Conversations with characters

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Here is a wonderful post from Roberta Eaton Cheadle about have a chat with characters!

Author, Charles French, asks “which 2 or 3 fictional characters I would like to sit down with over coffee, tea, or beer and with whom I would like to have a conversation.”

You can read Charles choices here: https://charlesfrenchonwordsreadingandwriting.com/2021/05/05/conversations-with-characters/

Upon reflection, I would not choose a mythical character from a fantasy novel to invite around for tea and a chat. My choices would be characters who have gone through personal trauma and experience growth and personal development as a result. I think my choices would reflect the elements of fictional novels that interest me the most: What makes the character tick? Why did the character make the choices or decisions he/she made? Were their choices and attitudes influenced by their background?

The first character I would like to chat to would be Van Helsing from Dracula. I would want to know more about his background and his Catholic faith and…

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A Twilight-Hour Note (from a first-time father to his newborn son) by Marc Alexander Valle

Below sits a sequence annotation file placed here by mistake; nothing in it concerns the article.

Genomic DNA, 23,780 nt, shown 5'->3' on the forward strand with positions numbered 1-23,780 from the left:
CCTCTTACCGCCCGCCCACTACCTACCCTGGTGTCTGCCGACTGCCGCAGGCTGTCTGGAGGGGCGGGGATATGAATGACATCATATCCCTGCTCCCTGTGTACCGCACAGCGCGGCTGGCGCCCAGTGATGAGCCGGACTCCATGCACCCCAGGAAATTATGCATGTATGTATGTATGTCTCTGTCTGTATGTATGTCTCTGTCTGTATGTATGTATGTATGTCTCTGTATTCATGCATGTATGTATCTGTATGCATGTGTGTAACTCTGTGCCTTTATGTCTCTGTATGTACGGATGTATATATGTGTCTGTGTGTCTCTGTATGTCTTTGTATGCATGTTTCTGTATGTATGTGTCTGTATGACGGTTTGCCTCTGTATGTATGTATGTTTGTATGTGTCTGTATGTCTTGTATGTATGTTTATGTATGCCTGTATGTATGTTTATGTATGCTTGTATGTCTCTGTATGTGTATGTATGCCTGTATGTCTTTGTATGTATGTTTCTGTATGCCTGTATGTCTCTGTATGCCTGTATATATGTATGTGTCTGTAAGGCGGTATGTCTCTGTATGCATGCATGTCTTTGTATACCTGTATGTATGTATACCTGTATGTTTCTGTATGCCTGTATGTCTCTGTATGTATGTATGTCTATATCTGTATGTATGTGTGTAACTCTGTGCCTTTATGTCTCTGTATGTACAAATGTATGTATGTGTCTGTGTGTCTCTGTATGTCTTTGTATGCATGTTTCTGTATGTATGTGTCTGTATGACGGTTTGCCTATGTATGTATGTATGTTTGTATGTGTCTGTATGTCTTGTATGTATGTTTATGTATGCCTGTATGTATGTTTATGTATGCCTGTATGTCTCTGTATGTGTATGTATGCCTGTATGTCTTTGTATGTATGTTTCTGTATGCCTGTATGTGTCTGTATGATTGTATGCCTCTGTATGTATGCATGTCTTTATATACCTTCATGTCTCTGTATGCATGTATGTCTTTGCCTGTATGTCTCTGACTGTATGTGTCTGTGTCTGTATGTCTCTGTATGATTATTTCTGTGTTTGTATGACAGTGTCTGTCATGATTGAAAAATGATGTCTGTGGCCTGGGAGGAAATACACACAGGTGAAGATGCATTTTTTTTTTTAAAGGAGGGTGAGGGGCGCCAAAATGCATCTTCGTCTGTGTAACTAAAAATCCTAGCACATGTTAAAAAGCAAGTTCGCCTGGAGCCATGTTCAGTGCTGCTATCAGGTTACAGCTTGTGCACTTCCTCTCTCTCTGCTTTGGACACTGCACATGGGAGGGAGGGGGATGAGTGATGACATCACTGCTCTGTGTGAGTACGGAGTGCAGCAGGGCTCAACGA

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Here is a beautiful post from Marc Valle, the writer and first-time father!

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Your Daddy writes to be heard. Your Daddy writes to let the world know that he’s here. Your Daddy writes because he feels that he has something to say, a message that needs to be delivered and pulled out of his gut like some-type of science fiction movie. Your Daddy writes to not be interrupted when he speaks. Your Daddy writes to be loved. Your Daddy hopes to be understood, but at this point feels that most people will never understand him. Your Daddy writes because he cannot say what he means on the top of his head without the other person giving him time to think or respond. If Daddy were to try to verbally express what you’re reading now, he would sound like the under-educated, working class kid that he was. Your Daddy writes because he’s an artist. Your Daddy is an artist, someone that sees things so…

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Conversations With Characters